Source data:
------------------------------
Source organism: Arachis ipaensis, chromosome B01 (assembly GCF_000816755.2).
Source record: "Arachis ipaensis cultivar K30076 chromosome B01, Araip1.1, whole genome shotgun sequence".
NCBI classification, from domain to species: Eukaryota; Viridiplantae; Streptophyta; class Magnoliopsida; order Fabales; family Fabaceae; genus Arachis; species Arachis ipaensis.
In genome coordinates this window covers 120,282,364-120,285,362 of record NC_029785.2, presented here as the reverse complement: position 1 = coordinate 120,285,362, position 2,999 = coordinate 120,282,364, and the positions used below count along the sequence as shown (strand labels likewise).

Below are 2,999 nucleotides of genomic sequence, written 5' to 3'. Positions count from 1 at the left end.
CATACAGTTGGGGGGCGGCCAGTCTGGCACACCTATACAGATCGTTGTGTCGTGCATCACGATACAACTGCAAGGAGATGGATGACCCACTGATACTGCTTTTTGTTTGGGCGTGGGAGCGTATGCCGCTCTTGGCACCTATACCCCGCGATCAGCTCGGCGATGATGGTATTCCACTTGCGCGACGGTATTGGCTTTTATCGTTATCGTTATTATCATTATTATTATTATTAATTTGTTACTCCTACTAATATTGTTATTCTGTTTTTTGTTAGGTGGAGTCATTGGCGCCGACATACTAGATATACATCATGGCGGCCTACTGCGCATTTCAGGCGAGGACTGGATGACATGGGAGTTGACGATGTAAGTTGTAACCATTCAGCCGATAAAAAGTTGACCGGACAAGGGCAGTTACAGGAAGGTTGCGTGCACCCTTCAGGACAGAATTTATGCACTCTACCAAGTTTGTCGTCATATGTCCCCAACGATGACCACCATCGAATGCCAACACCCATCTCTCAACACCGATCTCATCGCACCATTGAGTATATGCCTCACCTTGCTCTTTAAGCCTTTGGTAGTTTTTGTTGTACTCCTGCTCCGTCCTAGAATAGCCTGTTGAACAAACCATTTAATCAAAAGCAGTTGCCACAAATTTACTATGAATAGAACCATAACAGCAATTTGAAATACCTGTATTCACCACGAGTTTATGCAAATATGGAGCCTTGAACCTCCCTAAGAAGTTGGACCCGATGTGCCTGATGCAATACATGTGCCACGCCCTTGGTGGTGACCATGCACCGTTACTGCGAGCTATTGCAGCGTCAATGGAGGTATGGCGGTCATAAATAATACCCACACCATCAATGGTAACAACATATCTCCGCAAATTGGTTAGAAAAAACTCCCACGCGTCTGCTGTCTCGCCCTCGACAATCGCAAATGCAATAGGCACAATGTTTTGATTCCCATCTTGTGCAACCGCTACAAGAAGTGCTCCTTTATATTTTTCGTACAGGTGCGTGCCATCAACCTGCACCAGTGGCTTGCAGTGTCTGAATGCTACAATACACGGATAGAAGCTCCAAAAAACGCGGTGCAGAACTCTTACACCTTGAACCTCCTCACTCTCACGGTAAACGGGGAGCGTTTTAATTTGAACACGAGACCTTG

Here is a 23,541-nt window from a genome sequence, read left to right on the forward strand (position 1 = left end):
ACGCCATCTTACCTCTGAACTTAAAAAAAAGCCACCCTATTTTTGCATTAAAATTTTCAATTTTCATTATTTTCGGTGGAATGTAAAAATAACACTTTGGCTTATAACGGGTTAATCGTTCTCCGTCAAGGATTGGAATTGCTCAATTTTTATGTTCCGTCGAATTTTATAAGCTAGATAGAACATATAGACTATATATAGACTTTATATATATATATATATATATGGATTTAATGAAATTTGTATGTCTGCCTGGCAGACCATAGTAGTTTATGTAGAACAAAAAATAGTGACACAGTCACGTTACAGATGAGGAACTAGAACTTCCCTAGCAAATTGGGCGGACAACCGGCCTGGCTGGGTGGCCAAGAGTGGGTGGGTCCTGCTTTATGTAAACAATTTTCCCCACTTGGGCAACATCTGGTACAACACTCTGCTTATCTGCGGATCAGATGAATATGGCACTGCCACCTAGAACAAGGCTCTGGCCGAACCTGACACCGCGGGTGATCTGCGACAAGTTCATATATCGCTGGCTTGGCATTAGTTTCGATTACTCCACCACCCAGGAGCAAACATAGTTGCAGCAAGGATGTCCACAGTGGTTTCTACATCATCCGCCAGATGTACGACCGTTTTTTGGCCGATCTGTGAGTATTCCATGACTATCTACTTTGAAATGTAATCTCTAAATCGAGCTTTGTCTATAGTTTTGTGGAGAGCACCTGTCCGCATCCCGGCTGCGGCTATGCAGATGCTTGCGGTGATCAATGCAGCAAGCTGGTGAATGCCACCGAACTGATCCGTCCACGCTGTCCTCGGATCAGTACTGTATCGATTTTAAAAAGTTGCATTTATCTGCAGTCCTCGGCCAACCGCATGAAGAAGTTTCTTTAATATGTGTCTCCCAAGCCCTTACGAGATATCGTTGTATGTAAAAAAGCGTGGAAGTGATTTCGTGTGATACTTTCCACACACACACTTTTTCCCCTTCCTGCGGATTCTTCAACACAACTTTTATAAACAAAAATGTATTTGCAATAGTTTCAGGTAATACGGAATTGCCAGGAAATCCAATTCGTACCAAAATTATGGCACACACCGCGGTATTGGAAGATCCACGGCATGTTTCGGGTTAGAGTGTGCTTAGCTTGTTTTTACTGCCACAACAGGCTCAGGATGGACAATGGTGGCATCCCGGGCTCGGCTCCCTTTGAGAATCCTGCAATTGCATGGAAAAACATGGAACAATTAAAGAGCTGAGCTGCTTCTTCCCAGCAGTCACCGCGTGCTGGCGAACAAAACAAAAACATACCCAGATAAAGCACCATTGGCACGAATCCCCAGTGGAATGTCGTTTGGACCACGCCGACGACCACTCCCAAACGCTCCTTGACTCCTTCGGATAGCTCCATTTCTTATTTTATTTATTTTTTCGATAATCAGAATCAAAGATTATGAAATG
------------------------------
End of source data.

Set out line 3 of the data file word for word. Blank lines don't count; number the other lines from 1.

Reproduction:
NCBI classification, from domain to species: Eukaryota; Viridiplantae; Streptophyta; class Magnoliopsida; order Fabales; family Fabaceae; genus Arachis; species Arachis ipaensis.